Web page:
Journal Article

Impact of an interdisciplinary strategy on antibiotic use: a prospective controlled study in three hospitals

V. von Gunten, N. Troillet, J. Beney, K. Boubaker, J.-C. Lüthi, P. Taffé and J.-P. Reymond

in Journal of Antimicrobial Chemotherapy

Published on behalf of British Society for Antimicrobial Chemotherapy

Volume 55, issue 3, pages 362-366
Published in print March 2005 | ISSN: 0305-7453
Published online March 2005 | e-ISSN: 1460-2091 | DOI: http://dx.doi.org/10.1093/jac/dki021
Impact of an interdisciplinary strategy on antibiotic use: a prospective controlled study in three hospitals

Show Summary Details

Preview

Objectives: Evaluation of the impact of the implementation of practice guidelines, with or without their reinforcement by a pharmacist, on the intra-hospital use of antibiotics.

Materials and methods: The duration of antibiotic treatment, their cost, and the length of patient stay were compared in three secondary-care hospitals, before and after interventions that were designed to promote rational antibiotic use. After randomization, hospital A received no intervention (control), local practice guidelines were implemented in hospital B (low grade intervention), and these guidelines were reinforced by a clinical pharmacist in hospital C (high grade intervention). Adherence to the guidelines was measured in hospitals B and C. Multivariable statistical analyses were carried out to adjust for confounding factors.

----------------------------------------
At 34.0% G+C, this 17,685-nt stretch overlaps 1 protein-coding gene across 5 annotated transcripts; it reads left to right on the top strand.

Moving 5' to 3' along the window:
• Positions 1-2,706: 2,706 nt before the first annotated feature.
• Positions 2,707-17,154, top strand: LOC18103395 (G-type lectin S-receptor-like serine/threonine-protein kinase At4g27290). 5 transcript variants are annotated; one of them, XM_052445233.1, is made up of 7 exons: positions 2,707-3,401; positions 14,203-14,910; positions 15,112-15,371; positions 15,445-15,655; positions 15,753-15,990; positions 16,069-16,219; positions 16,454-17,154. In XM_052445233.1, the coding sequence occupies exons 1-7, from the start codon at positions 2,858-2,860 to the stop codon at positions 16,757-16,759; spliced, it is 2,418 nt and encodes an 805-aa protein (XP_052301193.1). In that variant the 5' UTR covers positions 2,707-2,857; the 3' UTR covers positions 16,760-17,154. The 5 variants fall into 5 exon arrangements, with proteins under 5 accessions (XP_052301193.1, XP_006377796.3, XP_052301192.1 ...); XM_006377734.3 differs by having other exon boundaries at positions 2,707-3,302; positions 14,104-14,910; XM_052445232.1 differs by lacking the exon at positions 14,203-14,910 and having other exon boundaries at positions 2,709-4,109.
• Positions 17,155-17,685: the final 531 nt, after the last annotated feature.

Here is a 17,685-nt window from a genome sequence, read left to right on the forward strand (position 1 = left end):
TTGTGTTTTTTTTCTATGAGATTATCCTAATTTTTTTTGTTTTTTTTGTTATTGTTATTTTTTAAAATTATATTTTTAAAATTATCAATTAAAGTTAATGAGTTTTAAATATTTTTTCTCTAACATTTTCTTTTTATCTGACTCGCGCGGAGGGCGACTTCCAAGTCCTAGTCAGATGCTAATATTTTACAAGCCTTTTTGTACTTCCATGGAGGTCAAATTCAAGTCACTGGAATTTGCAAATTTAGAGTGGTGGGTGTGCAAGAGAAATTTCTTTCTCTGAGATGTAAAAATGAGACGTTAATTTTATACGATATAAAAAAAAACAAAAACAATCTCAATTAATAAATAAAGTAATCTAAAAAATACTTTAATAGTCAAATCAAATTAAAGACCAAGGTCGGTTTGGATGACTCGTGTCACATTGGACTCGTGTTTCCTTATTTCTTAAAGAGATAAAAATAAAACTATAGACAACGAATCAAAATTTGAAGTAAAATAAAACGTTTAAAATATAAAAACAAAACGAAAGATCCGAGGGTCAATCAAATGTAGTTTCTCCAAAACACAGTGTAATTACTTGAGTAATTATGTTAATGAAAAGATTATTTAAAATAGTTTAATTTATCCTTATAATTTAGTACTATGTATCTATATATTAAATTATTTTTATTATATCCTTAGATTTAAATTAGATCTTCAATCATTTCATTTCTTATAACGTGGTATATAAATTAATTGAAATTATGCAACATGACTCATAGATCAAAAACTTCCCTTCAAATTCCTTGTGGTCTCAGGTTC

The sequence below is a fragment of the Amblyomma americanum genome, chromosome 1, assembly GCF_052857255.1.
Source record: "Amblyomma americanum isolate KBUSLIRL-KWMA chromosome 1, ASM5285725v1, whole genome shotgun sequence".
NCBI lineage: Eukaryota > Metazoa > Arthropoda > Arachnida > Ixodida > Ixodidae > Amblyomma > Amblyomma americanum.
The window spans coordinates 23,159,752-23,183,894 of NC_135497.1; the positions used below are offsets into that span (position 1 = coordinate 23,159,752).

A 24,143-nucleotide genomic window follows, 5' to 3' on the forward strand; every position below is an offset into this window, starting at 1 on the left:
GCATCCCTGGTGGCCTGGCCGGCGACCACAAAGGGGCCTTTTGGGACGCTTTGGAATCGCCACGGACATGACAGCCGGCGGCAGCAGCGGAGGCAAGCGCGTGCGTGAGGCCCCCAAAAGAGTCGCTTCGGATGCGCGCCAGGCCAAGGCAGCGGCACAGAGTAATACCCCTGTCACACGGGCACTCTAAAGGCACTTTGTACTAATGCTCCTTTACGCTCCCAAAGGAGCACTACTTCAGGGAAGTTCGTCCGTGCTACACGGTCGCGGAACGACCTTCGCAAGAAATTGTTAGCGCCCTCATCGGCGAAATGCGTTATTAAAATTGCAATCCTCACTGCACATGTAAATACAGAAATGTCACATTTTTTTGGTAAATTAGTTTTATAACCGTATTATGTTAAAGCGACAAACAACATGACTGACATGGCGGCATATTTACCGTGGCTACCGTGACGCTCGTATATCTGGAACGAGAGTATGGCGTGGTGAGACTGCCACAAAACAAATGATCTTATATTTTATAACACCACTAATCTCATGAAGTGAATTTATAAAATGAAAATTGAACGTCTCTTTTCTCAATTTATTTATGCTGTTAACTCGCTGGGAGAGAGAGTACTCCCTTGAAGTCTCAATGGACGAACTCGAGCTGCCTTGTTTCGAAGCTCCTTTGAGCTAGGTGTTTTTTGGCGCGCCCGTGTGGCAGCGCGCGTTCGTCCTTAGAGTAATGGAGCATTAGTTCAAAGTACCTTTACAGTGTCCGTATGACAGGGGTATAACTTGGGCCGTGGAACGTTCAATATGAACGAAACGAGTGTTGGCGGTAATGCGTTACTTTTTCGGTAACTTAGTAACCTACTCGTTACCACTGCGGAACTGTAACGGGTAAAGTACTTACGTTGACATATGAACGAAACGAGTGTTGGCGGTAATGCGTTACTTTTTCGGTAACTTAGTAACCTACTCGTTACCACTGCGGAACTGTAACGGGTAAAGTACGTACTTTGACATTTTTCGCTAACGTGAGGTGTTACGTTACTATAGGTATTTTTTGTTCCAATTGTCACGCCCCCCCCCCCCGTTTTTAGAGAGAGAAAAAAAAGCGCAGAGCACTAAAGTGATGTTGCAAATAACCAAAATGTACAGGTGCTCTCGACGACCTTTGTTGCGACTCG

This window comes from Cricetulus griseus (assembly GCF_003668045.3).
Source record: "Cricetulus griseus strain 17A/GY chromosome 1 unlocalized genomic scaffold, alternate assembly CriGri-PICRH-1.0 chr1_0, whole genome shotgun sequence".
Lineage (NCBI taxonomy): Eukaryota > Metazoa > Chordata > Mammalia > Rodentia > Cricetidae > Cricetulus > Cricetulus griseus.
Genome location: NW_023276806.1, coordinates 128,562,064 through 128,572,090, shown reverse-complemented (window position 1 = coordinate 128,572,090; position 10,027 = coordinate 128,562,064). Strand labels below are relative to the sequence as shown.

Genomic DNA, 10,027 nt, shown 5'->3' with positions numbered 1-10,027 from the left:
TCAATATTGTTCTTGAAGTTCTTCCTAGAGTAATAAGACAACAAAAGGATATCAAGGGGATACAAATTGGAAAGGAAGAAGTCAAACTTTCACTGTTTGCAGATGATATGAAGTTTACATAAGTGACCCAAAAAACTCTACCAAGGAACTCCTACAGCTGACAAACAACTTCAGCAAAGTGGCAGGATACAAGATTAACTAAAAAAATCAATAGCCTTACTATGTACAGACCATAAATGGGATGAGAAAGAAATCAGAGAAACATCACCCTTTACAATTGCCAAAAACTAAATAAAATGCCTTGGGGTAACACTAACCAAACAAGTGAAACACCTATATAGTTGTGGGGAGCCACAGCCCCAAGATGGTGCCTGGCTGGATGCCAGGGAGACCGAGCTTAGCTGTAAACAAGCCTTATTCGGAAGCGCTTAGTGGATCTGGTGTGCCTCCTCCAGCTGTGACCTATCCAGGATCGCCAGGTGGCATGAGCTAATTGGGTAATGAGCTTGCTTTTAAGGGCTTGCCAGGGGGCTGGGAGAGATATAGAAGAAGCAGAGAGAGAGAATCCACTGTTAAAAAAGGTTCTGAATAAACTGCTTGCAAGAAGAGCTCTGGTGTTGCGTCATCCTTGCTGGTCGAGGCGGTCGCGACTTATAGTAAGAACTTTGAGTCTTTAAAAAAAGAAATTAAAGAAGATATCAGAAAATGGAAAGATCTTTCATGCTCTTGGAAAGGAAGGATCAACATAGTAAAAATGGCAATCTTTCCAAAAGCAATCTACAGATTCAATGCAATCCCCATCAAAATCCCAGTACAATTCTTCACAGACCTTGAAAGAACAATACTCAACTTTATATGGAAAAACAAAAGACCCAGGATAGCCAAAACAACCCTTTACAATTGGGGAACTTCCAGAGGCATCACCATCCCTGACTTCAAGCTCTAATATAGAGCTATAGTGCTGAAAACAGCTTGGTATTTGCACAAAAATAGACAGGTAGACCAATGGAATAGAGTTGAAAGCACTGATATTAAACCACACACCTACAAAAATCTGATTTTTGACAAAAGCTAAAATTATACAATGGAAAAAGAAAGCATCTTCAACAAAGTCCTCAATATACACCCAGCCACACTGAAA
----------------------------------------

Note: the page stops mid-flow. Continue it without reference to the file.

Results: None of the outcomes measured in the 1200 included patients decreased between the two study periods in any hospital. Hospital A was significantly and independently associated with an increase in the duration of antibiotic treatments, the cost of antibiotics (acquisition and global costs), and the length of stay. Although these differences were not statistically significant, increases in hospital B were higher than in hospital C. Adherence to guidelines was significantly higher in hospital C.

Conclusions: Even though interdisciplinary interventions aiming at rationalizing antibiotic use could not diminish the duration of treatments, their costs or the length of stay, they proved useful to control the progression of these parameters.

Keywords: practice guidelines; antibiotic use; costs; interdisciplinary team; pharmaceutical services

Journal Article.  2235 words. 

Subjects: Medical Oncology ; Critical Care

Full text: subscription required

How to subscribe Recommend to my Librarian

Users without a subscription are not able to see the full content. Please, subscribe or login to access all content.